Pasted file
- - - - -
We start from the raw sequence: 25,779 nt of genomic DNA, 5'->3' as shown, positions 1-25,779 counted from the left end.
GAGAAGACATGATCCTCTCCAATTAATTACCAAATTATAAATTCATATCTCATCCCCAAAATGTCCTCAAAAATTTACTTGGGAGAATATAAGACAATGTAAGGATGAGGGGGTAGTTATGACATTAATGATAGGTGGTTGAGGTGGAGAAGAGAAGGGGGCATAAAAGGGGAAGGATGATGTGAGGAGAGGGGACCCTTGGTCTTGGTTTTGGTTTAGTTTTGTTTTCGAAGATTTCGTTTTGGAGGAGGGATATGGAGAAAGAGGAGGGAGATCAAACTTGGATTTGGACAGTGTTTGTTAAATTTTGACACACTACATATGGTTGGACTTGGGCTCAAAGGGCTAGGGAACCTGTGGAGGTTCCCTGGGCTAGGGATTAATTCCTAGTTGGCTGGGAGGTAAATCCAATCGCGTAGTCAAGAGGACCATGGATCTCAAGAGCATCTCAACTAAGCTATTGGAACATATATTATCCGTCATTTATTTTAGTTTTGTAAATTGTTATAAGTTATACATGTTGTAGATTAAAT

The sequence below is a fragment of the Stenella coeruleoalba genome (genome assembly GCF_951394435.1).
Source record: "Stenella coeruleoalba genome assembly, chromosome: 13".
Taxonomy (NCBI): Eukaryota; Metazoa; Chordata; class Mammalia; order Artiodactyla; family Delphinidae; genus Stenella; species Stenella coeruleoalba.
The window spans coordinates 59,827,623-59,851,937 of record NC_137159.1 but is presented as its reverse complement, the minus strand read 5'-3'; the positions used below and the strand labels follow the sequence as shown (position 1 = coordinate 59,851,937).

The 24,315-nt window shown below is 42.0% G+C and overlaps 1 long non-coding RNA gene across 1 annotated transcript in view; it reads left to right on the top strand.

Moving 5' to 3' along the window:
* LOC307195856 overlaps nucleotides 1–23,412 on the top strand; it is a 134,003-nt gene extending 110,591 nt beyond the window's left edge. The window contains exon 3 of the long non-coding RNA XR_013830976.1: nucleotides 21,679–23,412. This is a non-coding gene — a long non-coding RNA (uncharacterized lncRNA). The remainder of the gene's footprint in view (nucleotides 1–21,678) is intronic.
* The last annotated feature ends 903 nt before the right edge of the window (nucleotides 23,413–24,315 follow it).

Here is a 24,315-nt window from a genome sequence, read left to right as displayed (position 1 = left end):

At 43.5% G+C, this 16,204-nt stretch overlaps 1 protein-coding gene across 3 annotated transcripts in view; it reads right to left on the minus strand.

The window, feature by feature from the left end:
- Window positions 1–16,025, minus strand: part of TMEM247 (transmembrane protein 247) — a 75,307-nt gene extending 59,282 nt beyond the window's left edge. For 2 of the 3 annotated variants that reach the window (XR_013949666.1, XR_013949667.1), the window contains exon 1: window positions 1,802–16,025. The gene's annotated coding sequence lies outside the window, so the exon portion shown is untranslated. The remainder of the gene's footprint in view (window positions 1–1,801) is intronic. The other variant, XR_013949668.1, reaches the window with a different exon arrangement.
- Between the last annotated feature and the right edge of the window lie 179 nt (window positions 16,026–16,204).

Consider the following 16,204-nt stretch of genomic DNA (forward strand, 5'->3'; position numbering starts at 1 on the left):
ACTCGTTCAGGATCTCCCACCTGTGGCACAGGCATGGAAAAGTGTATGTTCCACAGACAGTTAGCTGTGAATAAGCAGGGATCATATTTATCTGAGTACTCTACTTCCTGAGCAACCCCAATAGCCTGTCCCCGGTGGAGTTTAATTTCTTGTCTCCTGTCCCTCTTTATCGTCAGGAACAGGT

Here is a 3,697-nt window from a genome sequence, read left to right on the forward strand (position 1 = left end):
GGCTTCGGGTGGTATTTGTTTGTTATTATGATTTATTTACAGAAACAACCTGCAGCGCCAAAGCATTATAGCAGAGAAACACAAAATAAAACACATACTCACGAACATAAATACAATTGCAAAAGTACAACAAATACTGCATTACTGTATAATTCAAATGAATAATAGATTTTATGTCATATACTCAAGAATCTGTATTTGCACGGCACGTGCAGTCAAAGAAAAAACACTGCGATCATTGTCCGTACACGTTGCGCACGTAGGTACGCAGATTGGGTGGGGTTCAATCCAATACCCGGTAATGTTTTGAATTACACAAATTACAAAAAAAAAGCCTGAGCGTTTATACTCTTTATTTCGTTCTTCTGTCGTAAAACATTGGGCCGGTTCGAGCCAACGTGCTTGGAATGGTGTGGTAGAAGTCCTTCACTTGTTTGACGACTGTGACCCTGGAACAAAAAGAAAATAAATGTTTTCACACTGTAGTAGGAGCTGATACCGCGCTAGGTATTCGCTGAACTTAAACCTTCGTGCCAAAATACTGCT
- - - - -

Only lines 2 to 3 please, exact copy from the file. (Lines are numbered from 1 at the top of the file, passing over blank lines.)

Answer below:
GAGAAGACATGATCCTCTCCAATTAATTACCAAATTATAAATTCATATCTCATCCCCAAAATGTCCTCAAAAATTTACTTGGGAGAATATAAGACAATGTAAGGATGAGGGGGTAGTTATGACATTAATGATAGGTGGTTGAGGTGGAGAAGAGAAGGGGGCATAAAAGGGGAAGGATGATGTGAGGAGAGGGGACCCTTGGTCTTGGTTTTGGTTTAGTTTTGTTTTCGAAGATTTCGTTTTGGAGGAGGGATATGGAGAAAGAGGAGGGAGATCAAACTTGGATTTGGACAGTGTTTGTTAAATTTTGACACACTACATATGGTTGGACTTGGGCTCAAAGGGCTAGGGAACCTGTGGAGGTTCCCTGGGCTAGGGATTAATTCCTAGTTGGCTGGGAGGTAAATCCAATCGCGTAGTCAAGAGGACCATGGATCTCAAGAGCATCTCAACTAAGCTATTGGAACATATATTATCCGTCATTTATTTTAGTTTTGTAAATTGTTATAAGTTATACATGTTGTAGATTAAAT

The sequence below is a fragment of the Stenella coeruleoalba genome (genome assembly GCF_951394435.1).